Department of Psychiatry at the University of British Columbia, BC, Canada. ogrodnic@interchange.ubc.ca
Source
Int J Group Psychother. 2010 Apr;60(2):159-76
Date
Apr-2010
Language
English
Publication Type
Article
Keywords
Attitude of Health Personnel
Biomedical research
Canada
Female
Humans
Male
Mental Health Associations
Psychotherapy, Group - methods
Questionnaires
Abstract
The present study reports on the findings of a Canadian survey of group therapists. The survey was conducted to solicit their perspectives of psychotherapy research. The goal of the survey was to identify topics and issues that were important to group therapists. Findings from the survey suggest that group therapists are interested in research, perhaps more than one might expect. However, respondents identified a number of factors that limit the appeal of research or impede the integration of research findings into practice. Several suggestions were offered for future research and for methods of communicating the findings of research to clinicians. The survey findings call for improved communication and collaboration between researchers and clinicians in order to achieve a more meaningful integration of science and practice in the group therapy field.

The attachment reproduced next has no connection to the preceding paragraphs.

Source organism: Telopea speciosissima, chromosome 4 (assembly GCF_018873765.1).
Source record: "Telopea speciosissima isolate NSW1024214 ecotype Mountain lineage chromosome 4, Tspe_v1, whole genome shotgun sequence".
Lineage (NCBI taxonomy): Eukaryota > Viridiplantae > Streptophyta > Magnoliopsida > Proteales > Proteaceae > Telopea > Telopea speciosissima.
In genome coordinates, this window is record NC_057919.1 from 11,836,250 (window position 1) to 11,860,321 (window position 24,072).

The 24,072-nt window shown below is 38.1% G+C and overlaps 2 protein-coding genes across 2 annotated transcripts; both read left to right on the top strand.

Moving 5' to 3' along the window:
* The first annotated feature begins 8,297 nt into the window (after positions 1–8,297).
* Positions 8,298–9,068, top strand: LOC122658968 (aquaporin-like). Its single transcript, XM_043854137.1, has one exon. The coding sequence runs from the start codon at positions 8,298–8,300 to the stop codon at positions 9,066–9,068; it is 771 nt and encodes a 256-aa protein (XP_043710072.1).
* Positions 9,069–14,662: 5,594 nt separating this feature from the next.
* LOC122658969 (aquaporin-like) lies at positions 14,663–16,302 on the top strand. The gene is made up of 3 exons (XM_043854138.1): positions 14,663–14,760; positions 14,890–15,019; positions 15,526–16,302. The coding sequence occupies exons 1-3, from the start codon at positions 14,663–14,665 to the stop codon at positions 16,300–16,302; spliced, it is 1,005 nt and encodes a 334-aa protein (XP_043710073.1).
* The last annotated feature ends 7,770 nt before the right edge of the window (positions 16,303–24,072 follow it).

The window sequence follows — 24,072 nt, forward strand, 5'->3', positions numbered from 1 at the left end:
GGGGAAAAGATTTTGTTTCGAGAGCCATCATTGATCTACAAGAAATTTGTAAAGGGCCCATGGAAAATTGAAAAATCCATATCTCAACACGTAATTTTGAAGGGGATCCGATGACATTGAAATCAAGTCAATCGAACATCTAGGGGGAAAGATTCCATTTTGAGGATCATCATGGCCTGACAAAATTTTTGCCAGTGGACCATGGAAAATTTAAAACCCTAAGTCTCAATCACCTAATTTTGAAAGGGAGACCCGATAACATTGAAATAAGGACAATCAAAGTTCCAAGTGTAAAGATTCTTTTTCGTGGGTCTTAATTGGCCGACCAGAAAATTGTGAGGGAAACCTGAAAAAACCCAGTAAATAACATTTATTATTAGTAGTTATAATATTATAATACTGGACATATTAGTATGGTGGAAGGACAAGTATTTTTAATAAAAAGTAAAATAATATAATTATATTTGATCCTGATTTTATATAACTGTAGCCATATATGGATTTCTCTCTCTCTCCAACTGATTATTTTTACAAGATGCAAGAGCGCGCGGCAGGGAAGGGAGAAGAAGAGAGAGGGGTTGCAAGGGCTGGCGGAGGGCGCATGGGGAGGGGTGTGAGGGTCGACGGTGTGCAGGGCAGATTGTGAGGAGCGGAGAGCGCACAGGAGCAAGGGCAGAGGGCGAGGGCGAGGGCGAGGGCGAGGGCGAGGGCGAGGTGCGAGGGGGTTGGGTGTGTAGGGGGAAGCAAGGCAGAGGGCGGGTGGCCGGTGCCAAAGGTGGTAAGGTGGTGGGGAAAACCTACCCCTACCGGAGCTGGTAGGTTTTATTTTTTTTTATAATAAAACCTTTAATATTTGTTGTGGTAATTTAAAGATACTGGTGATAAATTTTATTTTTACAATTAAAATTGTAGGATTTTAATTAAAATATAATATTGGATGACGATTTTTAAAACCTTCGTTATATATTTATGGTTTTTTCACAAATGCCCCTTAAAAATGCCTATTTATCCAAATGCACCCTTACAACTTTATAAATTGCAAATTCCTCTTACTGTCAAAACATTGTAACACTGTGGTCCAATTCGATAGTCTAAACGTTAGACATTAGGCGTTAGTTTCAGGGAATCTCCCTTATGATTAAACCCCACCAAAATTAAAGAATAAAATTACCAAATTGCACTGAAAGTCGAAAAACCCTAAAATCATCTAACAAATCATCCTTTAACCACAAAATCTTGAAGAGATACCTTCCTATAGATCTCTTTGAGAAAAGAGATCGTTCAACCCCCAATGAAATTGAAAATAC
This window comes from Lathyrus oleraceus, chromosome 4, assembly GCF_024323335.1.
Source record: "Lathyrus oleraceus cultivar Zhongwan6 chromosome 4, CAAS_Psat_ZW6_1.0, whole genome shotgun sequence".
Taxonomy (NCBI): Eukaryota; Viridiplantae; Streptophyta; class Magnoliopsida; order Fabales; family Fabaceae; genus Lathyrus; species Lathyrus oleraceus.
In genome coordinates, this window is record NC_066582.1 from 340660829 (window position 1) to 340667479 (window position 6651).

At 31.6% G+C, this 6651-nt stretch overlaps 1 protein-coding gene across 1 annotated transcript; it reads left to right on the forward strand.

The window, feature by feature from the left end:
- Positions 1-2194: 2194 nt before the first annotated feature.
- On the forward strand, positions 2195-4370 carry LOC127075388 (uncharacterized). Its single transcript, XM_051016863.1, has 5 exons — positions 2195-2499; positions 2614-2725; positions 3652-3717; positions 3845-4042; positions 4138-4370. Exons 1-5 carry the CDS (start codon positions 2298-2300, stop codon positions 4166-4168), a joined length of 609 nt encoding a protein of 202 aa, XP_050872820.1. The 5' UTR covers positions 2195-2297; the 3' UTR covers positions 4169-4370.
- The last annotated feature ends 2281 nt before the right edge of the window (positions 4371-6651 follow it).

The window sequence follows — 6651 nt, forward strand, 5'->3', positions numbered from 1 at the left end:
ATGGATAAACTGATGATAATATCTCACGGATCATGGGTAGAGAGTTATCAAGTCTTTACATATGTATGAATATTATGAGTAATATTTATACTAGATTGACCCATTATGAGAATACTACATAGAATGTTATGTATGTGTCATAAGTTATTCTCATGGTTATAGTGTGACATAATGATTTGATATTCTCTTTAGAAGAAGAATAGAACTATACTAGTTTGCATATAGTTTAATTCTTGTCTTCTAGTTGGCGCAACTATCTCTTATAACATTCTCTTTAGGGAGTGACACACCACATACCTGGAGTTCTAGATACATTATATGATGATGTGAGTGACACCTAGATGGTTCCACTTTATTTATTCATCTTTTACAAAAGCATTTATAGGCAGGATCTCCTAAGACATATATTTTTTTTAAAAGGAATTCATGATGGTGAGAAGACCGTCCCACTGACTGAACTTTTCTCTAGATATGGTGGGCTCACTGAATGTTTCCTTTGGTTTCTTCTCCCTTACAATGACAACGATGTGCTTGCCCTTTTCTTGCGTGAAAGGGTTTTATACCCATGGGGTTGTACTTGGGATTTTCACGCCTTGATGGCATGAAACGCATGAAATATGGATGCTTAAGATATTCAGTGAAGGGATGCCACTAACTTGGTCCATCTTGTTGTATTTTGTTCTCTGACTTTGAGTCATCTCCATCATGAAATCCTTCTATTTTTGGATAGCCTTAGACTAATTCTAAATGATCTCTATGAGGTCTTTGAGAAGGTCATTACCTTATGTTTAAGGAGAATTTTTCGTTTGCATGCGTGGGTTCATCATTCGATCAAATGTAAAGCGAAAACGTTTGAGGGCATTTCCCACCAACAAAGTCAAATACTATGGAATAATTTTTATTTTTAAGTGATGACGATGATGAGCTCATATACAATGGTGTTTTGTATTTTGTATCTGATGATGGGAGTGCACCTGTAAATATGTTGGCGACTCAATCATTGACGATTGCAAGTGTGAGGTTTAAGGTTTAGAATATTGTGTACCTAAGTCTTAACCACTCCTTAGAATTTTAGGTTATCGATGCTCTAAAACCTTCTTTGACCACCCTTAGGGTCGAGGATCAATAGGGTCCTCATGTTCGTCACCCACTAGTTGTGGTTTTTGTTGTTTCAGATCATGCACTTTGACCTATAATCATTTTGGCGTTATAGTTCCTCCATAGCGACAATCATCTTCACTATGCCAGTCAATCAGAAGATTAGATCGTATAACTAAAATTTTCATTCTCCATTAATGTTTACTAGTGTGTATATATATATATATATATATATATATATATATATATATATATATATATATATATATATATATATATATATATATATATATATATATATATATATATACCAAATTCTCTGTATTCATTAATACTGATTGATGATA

PubMed ID
20297879 View in PubMed
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[The postgraduate training of general practitioners in communication and counseling. A questionnaire survey in the county of Aarhus].

https://arctichealth.org/en/permalink/ahliterature191143
Source
Ugeskr Laeger. 2002 Feb 11;164(7):895-9
Publication Type
Article
Date
Feb-11-2002
Author
Jette Møller Nielsen
Peter Vedsted
Frede Olesen
Author Affiliation
Forskningsenheden for Almen Medicin, Aarhus Universitet, Vennelyst Boulevard 6, DK-8000 Arhus C. jmn@alm.au.dk
Source
Ugeskr Laeger. 2002 Feb 11;164(7):895-9
Date
Feb-11-2002
Language
Danish
Publication Type
Article
Keywords
Communication
Counseling - education
Denmark
Education, Medical, Continuing
Education, Medical, Graduate
Humans
Physicians, Family - education
Psychiatry - education
Psychotherapy - education
Questionnaires
Abstract
The study aimed to describe the postgraduate training of the general practitioners (GPs) in communication and psychiatric counselling.
GPs in Aarhus County, Denmark, received a mailed questionnaire about psychiatric hospital training, participation in courses and Balint groups (psychiatric supervision), and their need for further training.